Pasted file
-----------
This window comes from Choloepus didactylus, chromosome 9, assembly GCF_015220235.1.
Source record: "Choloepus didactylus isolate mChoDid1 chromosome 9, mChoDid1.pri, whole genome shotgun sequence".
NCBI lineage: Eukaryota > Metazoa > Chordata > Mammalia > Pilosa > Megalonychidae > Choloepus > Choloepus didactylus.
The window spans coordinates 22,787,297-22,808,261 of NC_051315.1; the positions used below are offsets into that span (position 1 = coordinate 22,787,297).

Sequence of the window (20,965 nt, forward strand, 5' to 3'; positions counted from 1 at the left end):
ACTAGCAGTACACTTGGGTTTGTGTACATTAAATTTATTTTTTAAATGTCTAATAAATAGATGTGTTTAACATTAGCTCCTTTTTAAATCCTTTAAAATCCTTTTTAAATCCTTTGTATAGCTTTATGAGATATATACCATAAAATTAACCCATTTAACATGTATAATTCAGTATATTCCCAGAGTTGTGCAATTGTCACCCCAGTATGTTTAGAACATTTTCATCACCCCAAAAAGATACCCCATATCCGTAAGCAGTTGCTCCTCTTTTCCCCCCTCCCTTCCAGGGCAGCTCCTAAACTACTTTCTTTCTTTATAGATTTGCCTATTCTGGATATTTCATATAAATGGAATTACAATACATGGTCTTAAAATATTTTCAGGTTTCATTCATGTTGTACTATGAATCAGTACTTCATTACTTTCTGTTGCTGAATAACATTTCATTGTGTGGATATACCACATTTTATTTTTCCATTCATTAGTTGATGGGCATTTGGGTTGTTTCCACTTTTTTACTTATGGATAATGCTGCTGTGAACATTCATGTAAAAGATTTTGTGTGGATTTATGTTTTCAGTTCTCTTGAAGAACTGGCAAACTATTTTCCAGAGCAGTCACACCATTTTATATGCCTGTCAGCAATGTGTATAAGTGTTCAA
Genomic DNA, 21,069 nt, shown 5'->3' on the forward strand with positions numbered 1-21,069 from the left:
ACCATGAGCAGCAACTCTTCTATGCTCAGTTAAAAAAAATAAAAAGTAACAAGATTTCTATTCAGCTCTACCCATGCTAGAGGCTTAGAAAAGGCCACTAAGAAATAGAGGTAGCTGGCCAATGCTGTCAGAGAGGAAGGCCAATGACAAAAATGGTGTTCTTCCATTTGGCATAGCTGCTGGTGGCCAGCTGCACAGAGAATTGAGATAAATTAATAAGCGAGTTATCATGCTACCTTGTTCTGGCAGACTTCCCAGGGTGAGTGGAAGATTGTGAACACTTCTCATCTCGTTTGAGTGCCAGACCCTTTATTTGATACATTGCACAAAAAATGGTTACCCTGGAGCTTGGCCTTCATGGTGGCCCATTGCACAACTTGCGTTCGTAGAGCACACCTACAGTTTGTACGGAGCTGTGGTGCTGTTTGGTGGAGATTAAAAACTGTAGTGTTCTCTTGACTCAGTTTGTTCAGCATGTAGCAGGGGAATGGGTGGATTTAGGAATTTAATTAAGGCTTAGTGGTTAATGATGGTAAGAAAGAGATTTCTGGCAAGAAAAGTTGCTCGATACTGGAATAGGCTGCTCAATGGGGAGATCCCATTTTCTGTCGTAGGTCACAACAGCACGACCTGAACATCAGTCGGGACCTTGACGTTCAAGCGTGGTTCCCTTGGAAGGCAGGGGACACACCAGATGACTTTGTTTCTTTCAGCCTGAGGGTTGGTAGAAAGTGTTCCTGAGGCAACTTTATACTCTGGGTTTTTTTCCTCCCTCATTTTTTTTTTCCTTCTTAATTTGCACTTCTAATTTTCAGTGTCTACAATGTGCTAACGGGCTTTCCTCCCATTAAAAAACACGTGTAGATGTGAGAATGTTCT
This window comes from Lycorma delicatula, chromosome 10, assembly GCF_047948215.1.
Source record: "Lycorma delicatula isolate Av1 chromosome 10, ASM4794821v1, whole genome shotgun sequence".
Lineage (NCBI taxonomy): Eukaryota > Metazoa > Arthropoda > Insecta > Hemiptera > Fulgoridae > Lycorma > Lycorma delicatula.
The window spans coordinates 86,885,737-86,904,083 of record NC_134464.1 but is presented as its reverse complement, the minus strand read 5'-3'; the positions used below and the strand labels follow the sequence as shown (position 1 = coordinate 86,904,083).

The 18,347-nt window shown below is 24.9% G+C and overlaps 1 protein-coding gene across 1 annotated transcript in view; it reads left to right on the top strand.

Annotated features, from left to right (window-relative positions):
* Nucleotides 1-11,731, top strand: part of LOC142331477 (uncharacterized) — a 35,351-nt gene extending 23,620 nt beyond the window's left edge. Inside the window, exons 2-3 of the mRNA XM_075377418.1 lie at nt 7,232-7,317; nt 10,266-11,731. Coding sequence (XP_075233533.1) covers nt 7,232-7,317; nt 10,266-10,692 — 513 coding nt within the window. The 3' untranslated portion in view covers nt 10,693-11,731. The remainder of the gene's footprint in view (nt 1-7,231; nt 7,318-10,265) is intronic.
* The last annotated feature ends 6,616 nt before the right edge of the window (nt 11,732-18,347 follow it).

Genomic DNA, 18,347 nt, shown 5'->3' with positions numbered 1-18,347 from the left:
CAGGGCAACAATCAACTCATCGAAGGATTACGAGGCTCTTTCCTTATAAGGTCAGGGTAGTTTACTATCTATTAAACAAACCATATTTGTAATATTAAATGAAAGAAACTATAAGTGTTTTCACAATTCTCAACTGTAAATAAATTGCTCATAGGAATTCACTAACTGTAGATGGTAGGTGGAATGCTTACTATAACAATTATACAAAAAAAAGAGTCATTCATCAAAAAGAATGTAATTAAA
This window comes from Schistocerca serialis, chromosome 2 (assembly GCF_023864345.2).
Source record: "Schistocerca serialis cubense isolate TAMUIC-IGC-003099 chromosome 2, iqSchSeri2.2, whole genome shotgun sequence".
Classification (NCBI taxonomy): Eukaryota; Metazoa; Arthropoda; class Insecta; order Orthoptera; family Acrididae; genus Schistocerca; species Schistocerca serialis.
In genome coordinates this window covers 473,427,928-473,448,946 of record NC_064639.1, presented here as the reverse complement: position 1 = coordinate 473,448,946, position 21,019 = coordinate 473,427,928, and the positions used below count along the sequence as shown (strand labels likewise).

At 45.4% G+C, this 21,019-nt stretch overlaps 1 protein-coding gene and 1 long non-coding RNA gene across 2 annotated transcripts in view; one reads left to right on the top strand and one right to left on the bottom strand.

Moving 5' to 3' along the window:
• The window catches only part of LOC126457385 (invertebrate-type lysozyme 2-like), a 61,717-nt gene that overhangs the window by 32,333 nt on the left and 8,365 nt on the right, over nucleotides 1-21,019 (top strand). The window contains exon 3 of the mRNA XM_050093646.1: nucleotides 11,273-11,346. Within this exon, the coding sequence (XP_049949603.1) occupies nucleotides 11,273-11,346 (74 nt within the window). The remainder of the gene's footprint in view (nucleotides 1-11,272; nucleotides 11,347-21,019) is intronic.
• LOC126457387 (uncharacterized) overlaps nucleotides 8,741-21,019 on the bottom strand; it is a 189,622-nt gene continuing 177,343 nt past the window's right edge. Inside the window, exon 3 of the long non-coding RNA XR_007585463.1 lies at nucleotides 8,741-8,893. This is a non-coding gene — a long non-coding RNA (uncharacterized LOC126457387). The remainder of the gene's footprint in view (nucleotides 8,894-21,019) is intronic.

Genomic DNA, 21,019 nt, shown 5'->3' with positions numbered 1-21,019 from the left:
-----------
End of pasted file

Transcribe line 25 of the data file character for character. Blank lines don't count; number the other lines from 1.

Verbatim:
• The window catches only part of LOC126457385 (invertebrate-type lysozyme 2-like), a 61,717-nt gene that overhangs the window by 32,333 nt on the left and 8,365 nt on the right, over nucleotides 1-21,019 (top strand). The window contains exon 3 of the mRNA XM_050093646.1: nucleotides 11,273-11,346. Within this exon, the coding sequence (XP_049949603.1) occupies nucleotides 11,273-11,346 (74 nt within the window). The remainder of the gene's footprint in view (nucleotides 1-11,272; nucleotides 11,347-21,019) is intronic.